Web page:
UM faculty senate says recommendations should be choice of faculty

The University of Michigan’s Senate Advisory Committee on University Affairs (SACUA) reaffirmed its commitment to the defense of academic freedom and the rights and responsibilities of academic tenure.

ANN ARBOR, MI – With individuals and organizations from across the country weighing in on a University of Michigan faculty member’s decision to rescind a recommendation for a student hoping to study in Israel, its faculty senate believes decision to write any letter must remain the right of the author.

UM’s Senate Advisory Committee on University Affairs issued a statement Monday, Oct. 22, reaffirming “its commitment to the defense of academic freedom and the rights and responsibilities of academic tenure.”

“SACUA reasserts its commitment to the American Association of University Professors’ (AAUP) Statement of Professional Ethics, which stresses that a faculty member’s evaluation of a student’s merit should be the primary concern in providing letters of recommendation and to the Association’s assertion that faculty members ‘have a particular obligation to promote conditions of free inquiry and to further public understanding of academic freedom,'” the statement reads.

SACUA’s letter came in response to a letter from the AAUP, which urged the university and President Mark Schlissel to “act with restraint” as it examines faculty members’ responsibilities to students. The AAUP and other organizations have sounded off following the university’s decision to suspend a merit pay increase for John Cheney-Lippold, an associate professor of American Culture at UM.

The university has also frozen his sabbatical eligibility for two years, until the fall of 2020. Cheney-Lippold had scheduled a sabbatical for the winter 2019 and will now have to wait until fall of 2020 to take it.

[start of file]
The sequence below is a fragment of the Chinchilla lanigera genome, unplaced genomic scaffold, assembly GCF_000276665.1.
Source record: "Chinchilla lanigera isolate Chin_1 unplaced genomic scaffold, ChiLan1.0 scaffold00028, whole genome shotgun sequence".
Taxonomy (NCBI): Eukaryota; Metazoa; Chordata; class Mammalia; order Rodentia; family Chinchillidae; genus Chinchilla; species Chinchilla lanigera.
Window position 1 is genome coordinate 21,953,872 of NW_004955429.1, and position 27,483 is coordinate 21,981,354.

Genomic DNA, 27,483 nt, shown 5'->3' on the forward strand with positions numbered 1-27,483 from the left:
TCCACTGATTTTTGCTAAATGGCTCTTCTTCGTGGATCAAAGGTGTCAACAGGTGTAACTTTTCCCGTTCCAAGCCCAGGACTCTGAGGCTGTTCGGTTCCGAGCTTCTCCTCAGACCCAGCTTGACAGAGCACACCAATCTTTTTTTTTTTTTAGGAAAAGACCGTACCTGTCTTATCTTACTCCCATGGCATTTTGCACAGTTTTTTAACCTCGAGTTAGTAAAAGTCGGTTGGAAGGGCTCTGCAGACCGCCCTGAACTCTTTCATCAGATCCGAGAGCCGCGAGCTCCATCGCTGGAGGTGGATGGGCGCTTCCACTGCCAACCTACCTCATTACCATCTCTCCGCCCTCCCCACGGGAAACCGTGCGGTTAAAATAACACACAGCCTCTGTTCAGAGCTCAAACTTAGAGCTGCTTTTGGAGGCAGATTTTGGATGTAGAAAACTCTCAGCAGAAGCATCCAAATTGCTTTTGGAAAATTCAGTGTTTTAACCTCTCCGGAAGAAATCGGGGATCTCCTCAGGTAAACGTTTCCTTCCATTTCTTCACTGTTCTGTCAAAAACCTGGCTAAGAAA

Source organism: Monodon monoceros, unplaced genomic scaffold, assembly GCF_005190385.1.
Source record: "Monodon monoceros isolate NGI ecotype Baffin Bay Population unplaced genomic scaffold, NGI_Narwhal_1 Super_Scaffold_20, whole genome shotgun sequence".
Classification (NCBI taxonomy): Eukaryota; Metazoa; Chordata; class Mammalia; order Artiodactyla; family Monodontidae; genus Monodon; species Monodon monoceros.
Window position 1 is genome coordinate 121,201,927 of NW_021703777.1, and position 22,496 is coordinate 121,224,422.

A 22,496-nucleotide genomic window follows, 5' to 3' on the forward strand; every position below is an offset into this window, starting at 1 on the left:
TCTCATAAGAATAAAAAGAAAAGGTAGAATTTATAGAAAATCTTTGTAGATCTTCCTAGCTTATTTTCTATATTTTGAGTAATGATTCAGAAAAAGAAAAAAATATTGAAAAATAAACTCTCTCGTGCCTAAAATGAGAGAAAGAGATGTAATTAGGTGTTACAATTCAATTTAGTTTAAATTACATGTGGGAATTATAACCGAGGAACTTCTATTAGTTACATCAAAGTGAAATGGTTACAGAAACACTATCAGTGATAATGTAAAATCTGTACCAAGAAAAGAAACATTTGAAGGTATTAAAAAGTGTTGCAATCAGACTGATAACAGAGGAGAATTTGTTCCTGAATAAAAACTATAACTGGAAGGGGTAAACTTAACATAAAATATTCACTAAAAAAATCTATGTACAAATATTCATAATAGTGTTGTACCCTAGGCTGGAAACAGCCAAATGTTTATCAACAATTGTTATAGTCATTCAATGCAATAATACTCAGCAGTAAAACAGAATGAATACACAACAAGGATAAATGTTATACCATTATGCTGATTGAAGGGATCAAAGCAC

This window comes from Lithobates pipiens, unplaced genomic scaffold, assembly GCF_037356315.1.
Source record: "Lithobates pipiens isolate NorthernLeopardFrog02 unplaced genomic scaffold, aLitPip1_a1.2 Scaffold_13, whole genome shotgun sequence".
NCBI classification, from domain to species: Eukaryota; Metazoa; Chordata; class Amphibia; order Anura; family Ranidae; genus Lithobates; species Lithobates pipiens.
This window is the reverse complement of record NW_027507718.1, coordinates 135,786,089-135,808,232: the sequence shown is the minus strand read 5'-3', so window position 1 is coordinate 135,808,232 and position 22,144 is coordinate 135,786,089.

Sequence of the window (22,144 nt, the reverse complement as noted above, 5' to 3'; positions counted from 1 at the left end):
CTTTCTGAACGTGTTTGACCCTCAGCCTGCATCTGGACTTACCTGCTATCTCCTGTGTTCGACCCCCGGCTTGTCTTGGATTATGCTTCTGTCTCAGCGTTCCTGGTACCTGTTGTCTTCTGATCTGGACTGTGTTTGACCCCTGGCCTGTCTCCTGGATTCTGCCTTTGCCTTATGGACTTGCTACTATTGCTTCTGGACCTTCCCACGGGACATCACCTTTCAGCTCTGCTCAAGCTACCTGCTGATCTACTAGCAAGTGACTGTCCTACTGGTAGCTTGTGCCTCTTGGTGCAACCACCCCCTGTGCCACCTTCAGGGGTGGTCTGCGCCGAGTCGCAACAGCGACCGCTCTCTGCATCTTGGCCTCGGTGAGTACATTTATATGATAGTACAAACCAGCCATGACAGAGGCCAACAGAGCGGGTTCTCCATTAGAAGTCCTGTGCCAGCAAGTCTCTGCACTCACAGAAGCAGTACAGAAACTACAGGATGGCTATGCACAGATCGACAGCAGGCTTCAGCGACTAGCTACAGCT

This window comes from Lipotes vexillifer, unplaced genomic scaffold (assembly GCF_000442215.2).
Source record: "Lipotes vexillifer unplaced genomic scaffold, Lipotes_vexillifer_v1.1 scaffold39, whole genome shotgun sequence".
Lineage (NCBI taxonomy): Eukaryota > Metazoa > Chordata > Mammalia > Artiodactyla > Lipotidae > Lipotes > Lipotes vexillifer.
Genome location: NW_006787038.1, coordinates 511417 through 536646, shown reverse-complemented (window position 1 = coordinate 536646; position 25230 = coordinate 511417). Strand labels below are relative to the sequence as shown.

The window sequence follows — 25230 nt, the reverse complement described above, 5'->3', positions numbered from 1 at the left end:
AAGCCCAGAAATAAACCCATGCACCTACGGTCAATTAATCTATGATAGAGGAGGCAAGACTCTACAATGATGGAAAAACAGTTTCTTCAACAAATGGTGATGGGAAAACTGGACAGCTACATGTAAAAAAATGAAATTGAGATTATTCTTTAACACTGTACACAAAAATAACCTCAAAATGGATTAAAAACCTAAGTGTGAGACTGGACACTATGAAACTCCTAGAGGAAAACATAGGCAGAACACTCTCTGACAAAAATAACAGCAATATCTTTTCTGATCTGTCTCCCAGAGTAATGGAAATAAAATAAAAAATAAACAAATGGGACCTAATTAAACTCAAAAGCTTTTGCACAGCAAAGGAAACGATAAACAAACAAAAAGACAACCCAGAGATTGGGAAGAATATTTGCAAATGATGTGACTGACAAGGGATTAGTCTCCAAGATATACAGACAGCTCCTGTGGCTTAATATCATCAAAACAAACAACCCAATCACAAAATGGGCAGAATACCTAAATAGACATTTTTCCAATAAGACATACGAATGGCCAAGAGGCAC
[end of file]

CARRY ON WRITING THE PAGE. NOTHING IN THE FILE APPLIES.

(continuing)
The AAUP’s letter to Schlissel urged the university to rescind the sanctions against Cheney-Lippold, noting that it did not follow the AAUP’s Recommended Institutional Regulations on Academic Freedom and Tenure.

The regulations require that charges that may lead to the imposition of severe sanctions should be preceded by an informal inquiry conducted by a duly constituted faculty committee charged with determining whether proceedings for imposing sanctions should be undertaken.

SACUA’s statement notes its members are concerned that a “widely circulated” discipline letter issued by UM College of Literature, Science and the Arts interim Dean Elizabeth Cole “may have a chilling effect on members of the academic community who may, for legitimate and deeply held personal reasons, feel uncomfortable about providing letters to certain organizations or individuals.”

“Such discomfort is fully in accord with the principle of intellectual integrity that is the core of academic freedom and does not represent ‘exploitation, harassment, or discriminatory treatment of students,’ which is deprecated by the AAUP,” SACUA’s statement said.

As a result, SACUA’s statement notes that faculty members should not have to fear reprisal for declining to write a letter.

“To the extent that any member of our academic community feels coerced into providing a recommendation letter, or stating opinions that he or she does not believe, the integrity of the recommendation is tarnished and the academic freedom that is central to our university is impugned,” the statement reads.

After previously agreeing to write a student a letter of recommendation to study at Tel Aviv University, Cheney-Lippold told the student in an email in September that he was taking part in an academic boycott against Israel, and could no longer provide the recommendation.

Cheney-Lippold said that after looking over the student’s request, he needed to rescind his initial support, noting that “many university departments have pledged an academic boycott against Israel in support of Palestinians living in Palestine.”

Cheney-Lippold told the student he would be available to write any other letters for the student in the email. He also later clarified in an email to The Ann Arbor News that he should have said “many university professors have pledged an academic boycott against Israel,” rather than university departments.

Since Cheney-Lippold’s decision to rescind the letter of recommendation, the Washington Post reported that a graduate student instructor declined to recommend a second student who was applying to a study-abroad program in Israel. The teaching assistant said her decision wasn’t personal, but was born of a pledge to “boycott Israeli institutions as a way of showing solidarity with Palestine.”